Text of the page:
Drawing might seem like a silly skill, but it can have big benefits for students! Directed drawings are a great way to teach early drawing skills. It fosters creativity and is great for fine motor practice.
I often hear students complain that they want to draw something, but that they don’t know how. Breaking it down into step-by-step instructions makes it accessible for everybody – no matter what their skill level is. That’s where directed drawings come in. It breaks down the steps for students, so they can draw independently. It’s also great fine motor practice for our youngest students!
Where to Find Directed Drawings
The good news is that you can find directed drawings for kindergarten students everywhere. If you are looking for paper versions, you can search on Pinterest or TPT for printable activities. Personally, I’ve always loved using the drawings made by From the Pond.
Once students get the hang of directed drawings, you can use videos to challenge their skills. Directed drawing videos tend to have more complex designs, but students really enjoy them. Art for Kids Hub and Dessin pour enfant are popular channels with tons of kid-friendly drawings.
How to Use Directed Drawings in the Classroom
It can take a little bit of practice for students to get the hang of directed drawings, but once they do, they will beg for more! Here’s how I like to introduce direct drawing in kindergarten so students are successful.
Step 1: Introduce the Directed Drawing
In my experience, directed drawings take a few days to complete, so I introduce a new project every couple of weeks. To start, I show the class a finished example that I created. This helps students know what to expect. I do these activities as a whole-group activity every Friday, and it takes the entire last learning block to complete (just over an hour).
Step 2: Analyze the Image
To get started, we take a look at the example image. I ask students to identify what shapes they see inside the drawing. Again, this sets the stage for students, so they know what their final drawing will look like. Of course, this also brings in some foundational math skills and basic French vocabulary practice!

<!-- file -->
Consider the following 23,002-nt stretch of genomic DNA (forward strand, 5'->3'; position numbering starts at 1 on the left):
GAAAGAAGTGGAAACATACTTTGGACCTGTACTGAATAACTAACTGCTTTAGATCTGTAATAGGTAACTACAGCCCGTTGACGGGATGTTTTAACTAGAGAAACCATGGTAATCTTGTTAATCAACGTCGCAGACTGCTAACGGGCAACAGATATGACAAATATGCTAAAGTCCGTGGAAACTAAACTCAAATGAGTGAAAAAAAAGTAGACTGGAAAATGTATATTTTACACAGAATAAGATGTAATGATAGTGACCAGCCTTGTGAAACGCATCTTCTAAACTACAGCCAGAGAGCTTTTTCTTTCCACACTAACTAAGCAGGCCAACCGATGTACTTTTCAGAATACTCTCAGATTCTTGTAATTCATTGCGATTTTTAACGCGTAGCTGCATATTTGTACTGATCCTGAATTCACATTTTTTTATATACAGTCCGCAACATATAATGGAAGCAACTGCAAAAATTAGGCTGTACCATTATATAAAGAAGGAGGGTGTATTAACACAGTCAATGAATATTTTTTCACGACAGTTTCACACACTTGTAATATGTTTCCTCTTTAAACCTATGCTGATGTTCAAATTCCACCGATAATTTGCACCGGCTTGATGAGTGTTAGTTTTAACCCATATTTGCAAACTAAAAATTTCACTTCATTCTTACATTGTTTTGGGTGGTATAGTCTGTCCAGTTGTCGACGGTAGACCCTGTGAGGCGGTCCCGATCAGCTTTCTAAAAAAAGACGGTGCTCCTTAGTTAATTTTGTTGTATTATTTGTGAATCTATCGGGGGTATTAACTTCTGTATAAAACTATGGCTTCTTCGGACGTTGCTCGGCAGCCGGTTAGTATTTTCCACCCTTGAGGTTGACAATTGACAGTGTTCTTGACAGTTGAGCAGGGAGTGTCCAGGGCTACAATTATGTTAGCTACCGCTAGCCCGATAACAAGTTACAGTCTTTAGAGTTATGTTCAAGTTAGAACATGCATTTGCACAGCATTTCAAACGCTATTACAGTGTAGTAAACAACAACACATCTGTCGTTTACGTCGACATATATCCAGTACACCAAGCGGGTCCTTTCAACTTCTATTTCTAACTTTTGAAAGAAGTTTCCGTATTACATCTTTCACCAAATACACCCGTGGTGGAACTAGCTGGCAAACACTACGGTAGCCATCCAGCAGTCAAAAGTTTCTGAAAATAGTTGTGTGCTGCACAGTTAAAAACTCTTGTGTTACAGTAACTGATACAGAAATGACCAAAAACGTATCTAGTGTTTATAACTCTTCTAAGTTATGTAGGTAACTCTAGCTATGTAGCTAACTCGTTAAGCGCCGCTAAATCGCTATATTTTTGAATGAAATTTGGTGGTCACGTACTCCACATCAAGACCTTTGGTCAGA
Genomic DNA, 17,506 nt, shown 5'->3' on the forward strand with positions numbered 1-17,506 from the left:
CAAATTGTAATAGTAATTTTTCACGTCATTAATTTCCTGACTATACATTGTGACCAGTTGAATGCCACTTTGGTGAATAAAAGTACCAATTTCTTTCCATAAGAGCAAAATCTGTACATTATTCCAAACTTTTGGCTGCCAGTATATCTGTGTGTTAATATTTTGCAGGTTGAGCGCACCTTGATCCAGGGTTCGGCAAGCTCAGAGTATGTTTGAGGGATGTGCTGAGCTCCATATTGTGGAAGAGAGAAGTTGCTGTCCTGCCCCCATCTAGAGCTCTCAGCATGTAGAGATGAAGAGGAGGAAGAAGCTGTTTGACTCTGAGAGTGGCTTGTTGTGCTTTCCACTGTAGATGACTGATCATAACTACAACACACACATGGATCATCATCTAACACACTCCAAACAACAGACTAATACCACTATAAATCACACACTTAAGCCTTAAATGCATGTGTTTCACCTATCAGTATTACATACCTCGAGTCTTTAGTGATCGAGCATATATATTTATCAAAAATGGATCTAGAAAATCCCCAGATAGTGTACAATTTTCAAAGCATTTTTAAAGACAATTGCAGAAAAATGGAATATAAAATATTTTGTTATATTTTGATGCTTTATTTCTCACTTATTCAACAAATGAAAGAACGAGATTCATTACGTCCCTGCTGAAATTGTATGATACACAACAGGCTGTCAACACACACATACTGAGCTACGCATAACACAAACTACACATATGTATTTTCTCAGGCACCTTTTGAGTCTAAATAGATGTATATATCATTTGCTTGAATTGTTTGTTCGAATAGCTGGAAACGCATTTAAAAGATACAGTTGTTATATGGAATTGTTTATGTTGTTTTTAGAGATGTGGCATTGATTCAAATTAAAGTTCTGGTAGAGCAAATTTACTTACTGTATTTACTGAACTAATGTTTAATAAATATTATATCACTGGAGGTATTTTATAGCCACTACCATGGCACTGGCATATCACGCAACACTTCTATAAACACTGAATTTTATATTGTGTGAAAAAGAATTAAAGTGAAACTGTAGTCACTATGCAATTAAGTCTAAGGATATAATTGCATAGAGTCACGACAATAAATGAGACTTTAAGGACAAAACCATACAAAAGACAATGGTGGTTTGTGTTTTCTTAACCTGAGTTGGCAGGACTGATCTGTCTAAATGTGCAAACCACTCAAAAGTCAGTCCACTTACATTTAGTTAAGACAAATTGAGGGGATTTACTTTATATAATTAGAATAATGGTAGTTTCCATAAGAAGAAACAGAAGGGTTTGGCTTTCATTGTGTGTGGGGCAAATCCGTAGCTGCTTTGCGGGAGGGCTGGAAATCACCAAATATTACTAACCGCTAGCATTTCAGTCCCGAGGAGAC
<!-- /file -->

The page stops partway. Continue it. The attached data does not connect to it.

Step 3: Begin the Directed Drawing
Now, it’s time to start drawing! I send my students off to their tables with a pencil, an eraser and a piece of cardstock. I also set up my space by placing a chart in the centre of the room so that they can all see it. You can also draw on the whiteboard.
Then, I begin drawing step-by-step. I say the instructions out loud and then create the drawing on my chart or board. Students follow along and draw on their own paper. If you are using a guided YouTube video, you can pause the video after each instruction, so you and your students can draw. You can also use a plug-in like Video Speed Controller to slow down the video speed.
Step 4: Continue Until Complete
Repeat this process until the drawing is complete! Then, I give students a black marker (I actually use sharpies – even in kindergarten) so that they can trace what they drew in pencil. This helps to make things POP! Afterwards, your students can use crayons, paints, pencil crayons, pastels, etc. to add colour to their drawing.
I usually use watercolour paint with my students, I just do a lesson beforehand on how to use them. I remind them to use lots of water, and they get the hang of it really quickly! Pro tip: show them the difference in how the colours show up based on the amount of water you use. It really helps them understand why they need to use lots of water.
Directed Drawings During Centre Time
Because I’ve done so many directed drawings with my class, I am now able to put out some step by step directed drawings for the kids to work on individually. I will put out styles that are concepts I’ve previously taught them that they can work on individually.
I like to put out some directed drawing sheets for them, but I encourage them to create whatever they’d like. I will put these out during our afternoon centres. Sometimes I put out individual sheets of paper, but sometimes I put out butcher paper and students can create a collective piece of art.
When to Use Directed Drawings in Kindergarten
When students are new to directed drawings, I like to use it as a whole class activity. It makes for a fun Friday afternoon activity – and it helps Friday afternoons pass a little quicker! Once students become familiar with the process, though, you can transition it to an independent activity. Add them to centres, morning work, early finishers activities, and more.
Directed drawings will quickly become a favourite activity in your class! Students will love the opportunity to be creative, and you’ll love that it’s building their fine motor skills.
I post their artwork on a bulletin board in the classroom for them to admire for the week. Then the following week, we repeat the process! This is easily my favourite part of my day when I teach kindergarten and I’ve done it both as a homeroom teacher and as a prep coverage teacher.
I admit, I was nervous when I started doing these. I had no idea how it would turn out! Luckily, my students blow me out of the water every week. Even my difficult classes have flourished during this time, so don’t be scared to try it out! They are always so engaged and the care they put into creating their art is inspiring.
Looking for more kindergarten ideas? Check out my other blog posts about teaching kindergarten in French.